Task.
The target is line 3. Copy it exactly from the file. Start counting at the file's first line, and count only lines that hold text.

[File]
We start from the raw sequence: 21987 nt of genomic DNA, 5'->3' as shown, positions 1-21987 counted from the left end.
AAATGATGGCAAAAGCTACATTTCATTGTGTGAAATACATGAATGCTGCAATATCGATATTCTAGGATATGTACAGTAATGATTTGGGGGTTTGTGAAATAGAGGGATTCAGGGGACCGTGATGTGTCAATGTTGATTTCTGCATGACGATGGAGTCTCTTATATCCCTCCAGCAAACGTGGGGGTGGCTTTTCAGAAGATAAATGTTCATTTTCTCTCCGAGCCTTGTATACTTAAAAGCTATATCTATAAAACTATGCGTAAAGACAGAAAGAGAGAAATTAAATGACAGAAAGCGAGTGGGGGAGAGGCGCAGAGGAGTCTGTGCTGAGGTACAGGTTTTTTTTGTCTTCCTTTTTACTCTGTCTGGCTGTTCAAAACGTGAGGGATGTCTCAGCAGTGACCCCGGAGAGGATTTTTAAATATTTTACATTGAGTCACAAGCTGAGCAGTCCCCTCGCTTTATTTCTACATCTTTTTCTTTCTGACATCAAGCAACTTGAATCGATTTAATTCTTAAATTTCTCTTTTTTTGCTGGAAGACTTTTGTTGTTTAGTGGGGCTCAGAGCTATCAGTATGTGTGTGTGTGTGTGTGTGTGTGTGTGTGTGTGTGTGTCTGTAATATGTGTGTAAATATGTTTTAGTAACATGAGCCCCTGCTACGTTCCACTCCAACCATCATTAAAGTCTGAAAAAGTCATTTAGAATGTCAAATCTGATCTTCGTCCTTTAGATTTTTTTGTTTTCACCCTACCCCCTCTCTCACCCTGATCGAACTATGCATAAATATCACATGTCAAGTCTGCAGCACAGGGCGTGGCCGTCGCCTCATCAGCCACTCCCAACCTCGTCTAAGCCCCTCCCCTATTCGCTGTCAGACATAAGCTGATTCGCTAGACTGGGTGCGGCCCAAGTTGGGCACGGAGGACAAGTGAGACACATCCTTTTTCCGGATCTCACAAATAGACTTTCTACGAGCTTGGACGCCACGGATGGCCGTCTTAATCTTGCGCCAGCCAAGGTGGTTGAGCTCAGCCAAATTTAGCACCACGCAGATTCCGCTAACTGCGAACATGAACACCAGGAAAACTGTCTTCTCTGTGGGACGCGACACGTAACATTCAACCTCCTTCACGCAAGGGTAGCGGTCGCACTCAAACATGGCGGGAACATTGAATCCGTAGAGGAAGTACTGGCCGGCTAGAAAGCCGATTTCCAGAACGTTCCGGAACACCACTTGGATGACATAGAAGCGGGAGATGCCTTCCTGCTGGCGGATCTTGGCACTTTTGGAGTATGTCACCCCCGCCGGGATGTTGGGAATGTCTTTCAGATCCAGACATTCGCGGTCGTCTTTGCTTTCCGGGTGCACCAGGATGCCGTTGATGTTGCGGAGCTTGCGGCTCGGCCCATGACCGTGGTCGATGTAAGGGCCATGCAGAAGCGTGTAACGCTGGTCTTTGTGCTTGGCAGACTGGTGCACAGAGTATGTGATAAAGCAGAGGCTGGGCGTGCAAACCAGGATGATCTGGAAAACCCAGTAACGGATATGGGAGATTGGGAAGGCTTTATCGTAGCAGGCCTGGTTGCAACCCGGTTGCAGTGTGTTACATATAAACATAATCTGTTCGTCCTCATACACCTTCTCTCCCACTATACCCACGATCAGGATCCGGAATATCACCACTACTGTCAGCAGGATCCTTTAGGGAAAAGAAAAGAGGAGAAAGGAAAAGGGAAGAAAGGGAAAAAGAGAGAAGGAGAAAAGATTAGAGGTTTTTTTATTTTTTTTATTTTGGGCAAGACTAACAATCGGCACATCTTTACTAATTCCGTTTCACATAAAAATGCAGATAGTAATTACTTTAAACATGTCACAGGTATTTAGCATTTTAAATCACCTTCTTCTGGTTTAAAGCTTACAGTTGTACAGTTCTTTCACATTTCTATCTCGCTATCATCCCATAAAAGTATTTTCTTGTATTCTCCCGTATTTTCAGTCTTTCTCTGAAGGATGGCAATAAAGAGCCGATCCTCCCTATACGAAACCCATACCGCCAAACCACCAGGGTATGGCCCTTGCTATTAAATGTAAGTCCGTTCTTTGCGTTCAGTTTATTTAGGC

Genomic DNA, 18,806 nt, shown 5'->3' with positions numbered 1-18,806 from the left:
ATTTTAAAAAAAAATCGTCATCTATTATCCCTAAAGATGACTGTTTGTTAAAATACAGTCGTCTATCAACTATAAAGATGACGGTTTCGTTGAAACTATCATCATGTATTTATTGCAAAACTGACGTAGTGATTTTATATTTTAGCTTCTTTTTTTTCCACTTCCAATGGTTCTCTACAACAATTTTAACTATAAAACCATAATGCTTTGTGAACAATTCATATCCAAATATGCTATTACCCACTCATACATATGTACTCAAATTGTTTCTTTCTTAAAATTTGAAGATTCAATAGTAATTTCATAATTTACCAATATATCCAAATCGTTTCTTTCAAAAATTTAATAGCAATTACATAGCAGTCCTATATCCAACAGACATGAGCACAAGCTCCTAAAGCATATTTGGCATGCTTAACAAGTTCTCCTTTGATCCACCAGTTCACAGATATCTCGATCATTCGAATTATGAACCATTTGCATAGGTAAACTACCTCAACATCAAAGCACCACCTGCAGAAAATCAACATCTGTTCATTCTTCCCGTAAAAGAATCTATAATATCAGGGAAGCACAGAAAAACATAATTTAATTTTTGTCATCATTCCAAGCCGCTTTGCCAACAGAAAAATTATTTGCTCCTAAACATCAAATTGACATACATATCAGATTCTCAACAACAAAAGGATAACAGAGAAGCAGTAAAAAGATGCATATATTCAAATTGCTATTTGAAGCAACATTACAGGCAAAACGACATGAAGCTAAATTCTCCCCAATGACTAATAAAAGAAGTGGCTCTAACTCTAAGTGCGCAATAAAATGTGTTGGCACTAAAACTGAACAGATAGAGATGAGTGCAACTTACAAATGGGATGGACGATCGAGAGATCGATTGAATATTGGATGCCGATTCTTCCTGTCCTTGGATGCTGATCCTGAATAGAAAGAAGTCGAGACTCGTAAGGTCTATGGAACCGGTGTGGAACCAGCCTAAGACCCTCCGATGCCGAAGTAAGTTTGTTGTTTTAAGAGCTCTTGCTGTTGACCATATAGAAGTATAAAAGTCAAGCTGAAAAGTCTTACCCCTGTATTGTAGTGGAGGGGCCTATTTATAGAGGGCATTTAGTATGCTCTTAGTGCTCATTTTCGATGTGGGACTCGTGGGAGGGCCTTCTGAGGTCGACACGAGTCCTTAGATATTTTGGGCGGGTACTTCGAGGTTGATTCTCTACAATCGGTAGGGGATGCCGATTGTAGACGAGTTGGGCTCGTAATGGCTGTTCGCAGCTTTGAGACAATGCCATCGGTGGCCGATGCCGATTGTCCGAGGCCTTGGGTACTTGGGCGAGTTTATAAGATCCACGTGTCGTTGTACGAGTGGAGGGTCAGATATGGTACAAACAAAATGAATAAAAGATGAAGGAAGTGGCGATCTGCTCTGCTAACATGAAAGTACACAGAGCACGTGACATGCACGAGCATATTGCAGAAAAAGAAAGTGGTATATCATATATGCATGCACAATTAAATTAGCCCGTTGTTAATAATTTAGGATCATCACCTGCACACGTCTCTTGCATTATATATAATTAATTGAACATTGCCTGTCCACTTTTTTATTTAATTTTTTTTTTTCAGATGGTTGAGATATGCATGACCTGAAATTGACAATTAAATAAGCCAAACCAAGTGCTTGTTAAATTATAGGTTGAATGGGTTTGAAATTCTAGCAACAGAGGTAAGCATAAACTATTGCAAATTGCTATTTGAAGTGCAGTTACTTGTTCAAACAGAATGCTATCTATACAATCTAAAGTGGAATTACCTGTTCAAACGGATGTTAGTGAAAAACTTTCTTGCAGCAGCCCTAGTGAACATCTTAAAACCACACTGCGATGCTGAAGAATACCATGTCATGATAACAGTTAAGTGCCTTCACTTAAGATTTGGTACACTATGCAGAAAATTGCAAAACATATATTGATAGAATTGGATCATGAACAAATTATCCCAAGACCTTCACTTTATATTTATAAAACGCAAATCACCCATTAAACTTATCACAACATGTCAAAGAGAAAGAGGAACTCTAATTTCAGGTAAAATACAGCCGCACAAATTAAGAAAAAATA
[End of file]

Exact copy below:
Genomic DNA, 18,806 nt, shown 5'->3' with positions numbered 1-18,806 from the left: